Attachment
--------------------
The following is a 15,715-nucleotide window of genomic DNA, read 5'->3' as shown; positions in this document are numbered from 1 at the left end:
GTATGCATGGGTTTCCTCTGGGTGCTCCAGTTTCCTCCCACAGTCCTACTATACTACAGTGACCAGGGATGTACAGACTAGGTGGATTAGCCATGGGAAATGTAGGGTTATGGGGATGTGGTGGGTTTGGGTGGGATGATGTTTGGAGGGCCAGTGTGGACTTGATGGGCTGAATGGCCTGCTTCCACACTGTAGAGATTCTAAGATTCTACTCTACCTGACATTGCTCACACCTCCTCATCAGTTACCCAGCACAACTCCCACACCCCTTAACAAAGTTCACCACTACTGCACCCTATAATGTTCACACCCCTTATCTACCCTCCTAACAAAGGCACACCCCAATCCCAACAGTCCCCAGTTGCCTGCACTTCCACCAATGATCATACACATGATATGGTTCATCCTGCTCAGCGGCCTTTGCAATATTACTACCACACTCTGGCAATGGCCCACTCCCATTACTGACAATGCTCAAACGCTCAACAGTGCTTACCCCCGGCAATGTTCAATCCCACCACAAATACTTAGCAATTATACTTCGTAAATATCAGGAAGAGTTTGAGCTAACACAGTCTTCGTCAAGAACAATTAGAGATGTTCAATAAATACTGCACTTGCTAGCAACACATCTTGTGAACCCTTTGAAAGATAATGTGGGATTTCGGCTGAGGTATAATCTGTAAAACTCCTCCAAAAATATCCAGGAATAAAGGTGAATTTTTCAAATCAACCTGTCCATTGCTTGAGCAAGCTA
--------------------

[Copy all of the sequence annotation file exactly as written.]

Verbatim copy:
The following is a 15,715-nucleotide window of genomic DNA, read 5'->3' as shown; positions in this document are numbered from 1 at the left end:
GTATGCATGGGTTTCCTCTGGGTGCTCCAGTTTCCTCCCACAGTCCTACTATACTACAGTGACCAGGGATGTACAGACTAGGTGGATTAGCCATGGGAAATGTAGGGTTATGGGGATGTGGTGGGTTTGGGTGGGATGATGTTTGGAGGGCCAGTGTGGACTTGATGGGCTGAATGGCCTGCTTCCACACTGTAGAGATTCTAAGATTCTACTCTACCTGACATTGCTCACACCTCCTCATCAGTTACCCAGCACAACTCCCACACCCCTTAACAAAGTTCACCACTACTGCACCCTATAATGTTCACACCCCTTATCTACCCTCCTAACAAAGGCACACCCCAATCCCAACAGTCCCCAGTTGCCTGCACTTCCACCAATGATCATACACATGATATGGTTCATCCTGCTCAGCGGCCTTTGCAATATTACTACCACACTCTGGCAATGGCCCACTCCCATTACTGACAATGCTCAAACGCTCAACAGTGCTTACCCCCGGCAATGTTCAATCCCACCACAAATACTTAGCAATTATACTTCGTAAATATCAGGAAGAGTTTGAGCTAACACAGTCTTCGTCAAGAACAATTAGAGATGTTCAATAAATACTGCACTTGCTAGCAACACATCTTGTGAACCCTTTGAAAGATAATGTGGGATTTCGGCTGAGGTATAATCTGTAAAACTCCTCCAAAAATATCCAGGAATAAAGGTGAATTTTTCAAATCAACCTGTCCATTGCTTGAGCAAGCTA